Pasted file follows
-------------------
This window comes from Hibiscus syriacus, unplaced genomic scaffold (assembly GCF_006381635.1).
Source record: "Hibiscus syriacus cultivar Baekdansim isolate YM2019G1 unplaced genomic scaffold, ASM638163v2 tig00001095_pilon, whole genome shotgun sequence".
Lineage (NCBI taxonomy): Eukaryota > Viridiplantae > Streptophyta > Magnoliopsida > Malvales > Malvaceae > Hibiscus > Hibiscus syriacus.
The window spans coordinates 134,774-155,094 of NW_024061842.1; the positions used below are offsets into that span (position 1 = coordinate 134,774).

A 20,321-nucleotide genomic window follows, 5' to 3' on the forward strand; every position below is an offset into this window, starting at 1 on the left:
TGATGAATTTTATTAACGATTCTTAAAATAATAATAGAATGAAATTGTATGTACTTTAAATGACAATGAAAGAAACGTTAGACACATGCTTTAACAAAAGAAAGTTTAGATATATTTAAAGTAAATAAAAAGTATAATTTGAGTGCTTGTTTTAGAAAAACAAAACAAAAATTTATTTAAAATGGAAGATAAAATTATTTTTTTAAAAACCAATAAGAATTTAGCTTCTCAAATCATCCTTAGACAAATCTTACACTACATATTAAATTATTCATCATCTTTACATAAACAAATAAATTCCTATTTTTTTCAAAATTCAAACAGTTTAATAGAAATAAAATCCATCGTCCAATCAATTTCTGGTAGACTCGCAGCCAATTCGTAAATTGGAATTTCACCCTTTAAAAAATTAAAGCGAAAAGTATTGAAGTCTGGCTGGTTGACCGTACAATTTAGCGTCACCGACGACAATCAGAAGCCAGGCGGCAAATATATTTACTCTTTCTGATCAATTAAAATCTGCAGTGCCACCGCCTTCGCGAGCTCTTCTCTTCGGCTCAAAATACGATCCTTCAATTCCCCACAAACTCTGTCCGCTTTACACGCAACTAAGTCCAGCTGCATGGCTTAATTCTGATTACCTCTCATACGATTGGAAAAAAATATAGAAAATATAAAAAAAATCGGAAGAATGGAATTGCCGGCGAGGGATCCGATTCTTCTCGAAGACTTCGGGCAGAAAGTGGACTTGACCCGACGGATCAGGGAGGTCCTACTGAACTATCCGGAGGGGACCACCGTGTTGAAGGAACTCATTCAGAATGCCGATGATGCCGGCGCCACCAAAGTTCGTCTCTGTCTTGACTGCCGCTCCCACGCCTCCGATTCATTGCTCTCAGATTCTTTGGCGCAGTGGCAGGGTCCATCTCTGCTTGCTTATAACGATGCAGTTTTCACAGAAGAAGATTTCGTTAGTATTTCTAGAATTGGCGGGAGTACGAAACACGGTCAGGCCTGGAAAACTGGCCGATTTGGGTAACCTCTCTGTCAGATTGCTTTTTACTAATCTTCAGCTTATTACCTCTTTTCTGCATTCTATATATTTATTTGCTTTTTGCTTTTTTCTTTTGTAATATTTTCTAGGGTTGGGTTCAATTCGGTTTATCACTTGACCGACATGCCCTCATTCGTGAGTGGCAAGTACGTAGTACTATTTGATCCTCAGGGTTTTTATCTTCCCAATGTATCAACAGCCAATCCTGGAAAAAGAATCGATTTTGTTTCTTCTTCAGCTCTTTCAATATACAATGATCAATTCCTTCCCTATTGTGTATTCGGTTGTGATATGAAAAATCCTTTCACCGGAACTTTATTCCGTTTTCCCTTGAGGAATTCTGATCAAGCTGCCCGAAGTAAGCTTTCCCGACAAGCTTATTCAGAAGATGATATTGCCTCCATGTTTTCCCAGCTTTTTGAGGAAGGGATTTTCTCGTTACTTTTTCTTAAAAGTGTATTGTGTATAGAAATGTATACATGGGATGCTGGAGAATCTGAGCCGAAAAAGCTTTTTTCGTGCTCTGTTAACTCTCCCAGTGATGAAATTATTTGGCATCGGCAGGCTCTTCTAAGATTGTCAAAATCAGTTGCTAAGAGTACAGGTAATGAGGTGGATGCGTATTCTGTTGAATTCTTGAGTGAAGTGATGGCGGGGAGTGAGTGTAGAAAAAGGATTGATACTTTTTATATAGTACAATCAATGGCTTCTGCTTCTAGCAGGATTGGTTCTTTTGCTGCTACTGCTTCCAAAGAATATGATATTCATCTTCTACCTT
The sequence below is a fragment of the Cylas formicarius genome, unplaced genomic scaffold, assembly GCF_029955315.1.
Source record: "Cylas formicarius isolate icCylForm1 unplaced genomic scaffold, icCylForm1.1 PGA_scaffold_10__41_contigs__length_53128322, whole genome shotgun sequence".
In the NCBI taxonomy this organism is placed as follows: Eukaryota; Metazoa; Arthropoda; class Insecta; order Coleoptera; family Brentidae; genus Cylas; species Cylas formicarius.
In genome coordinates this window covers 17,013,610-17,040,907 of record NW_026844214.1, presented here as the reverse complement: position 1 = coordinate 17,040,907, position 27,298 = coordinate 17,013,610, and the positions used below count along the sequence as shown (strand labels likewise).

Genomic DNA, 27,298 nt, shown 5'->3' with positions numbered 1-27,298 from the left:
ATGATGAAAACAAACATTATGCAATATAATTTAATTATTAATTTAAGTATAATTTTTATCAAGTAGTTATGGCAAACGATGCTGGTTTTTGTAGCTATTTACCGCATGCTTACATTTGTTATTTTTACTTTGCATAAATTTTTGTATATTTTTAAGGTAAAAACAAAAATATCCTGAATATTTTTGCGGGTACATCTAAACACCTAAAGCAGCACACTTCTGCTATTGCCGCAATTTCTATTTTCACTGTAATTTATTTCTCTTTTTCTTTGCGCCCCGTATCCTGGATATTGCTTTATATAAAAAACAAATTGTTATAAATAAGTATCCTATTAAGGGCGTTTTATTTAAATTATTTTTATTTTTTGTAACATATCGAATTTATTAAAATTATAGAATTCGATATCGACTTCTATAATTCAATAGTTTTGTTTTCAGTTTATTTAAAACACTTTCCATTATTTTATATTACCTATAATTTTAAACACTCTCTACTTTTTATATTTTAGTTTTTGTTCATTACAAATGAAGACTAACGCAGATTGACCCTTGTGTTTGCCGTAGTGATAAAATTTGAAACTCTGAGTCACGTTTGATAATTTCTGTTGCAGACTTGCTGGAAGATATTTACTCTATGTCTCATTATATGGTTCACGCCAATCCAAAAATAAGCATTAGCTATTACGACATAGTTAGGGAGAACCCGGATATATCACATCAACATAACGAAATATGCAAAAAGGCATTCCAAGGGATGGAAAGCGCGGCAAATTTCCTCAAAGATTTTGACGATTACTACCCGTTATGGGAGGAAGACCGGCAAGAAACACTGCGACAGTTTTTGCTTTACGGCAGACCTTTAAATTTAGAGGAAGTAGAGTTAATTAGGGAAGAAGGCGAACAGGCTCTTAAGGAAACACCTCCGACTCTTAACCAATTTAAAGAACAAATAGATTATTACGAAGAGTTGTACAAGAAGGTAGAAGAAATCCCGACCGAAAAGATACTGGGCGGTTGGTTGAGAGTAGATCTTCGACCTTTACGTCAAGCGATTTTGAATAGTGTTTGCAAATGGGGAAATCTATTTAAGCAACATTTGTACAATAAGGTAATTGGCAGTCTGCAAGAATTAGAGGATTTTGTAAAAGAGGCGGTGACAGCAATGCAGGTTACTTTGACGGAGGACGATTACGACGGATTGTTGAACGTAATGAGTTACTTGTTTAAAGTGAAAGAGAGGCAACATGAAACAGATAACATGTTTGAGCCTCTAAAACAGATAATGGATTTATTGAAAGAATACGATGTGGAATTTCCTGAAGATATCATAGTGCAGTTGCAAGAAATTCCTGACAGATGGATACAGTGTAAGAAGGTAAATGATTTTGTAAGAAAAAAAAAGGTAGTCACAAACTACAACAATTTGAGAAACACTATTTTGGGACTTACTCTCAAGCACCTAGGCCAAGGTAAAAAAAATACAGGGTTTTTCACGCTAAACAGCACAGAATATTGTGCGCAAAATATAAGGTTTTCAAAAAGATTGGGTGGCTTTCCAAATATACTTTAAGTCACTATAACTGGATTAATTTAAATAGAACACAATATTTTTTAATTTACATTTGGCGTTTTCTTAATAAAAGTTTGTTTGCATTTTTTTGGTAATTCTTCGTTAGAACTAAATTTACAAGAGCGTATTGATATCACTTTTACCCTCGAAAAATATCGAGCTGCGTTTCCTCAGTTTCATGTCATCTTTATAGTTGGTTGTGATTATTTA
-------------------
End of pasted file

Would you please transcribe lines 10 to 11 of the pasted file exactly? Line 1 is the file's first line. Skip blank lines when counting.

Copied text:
In genome coordinates this window covers 17,013,610-17,040,907 of record NW_026844214.1, presented here as the reverse complement: position 1 = coordinate 17,040,907, position 27,298 = coordinate 17,013,610, and the positions used below count along the sequence as shown (strand labels likewise).

Genomic DNA, 27,298 nt, shown 5'->3' with positions numbered 1-27,298 from the left: